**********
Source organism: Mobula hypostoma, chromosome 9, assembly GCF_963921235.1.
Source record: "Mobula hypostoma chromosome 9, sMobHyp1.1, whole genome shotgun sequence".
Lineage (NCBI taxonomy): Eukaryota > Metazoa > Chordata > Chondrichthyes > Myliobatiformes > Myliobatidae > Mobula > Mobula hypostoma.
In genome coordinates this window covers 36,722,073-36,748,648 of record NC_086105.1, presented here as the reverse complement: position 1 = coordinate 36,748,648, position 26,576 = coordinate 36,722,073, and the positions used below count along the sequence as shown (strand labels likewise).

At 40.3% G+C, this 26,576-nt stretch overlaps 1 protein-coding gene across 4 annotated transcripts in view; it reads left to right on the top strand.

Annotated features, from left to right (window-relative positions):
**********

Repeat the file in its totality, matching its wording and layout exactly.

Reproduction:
Source organism: Mobula hypostoma, chromosome 9, assembly GCF_963921235.1.
Source record: "Mobula hypostoma chromosome 9, sMobHyp1.1, whole genome shotgun sequence".
Lineage (NCBI taxonomy): Eukaryota > Metazoa > Chordata > Chondrichthyes > Myliobatiformes > Myliobatidae > Mobula > Mobula hypostoma.
In genome coordinates this window covers 36,722,073-36,748,648 of record NC_086105.1, presented here as the reverse complement: position 1 = coordinate 36,748,648, position 26,576 = coordinate 36,722,073, and the positions used below count along the sequence as shown (strand labels likewise).

At 40.3% G+C, this 26,576-nt stretch overlaps 1 protein-coding gene across 4 annotated transcripts in view; it reads left to right on the top strand.

Annotated features, from left to right (window-relative positions):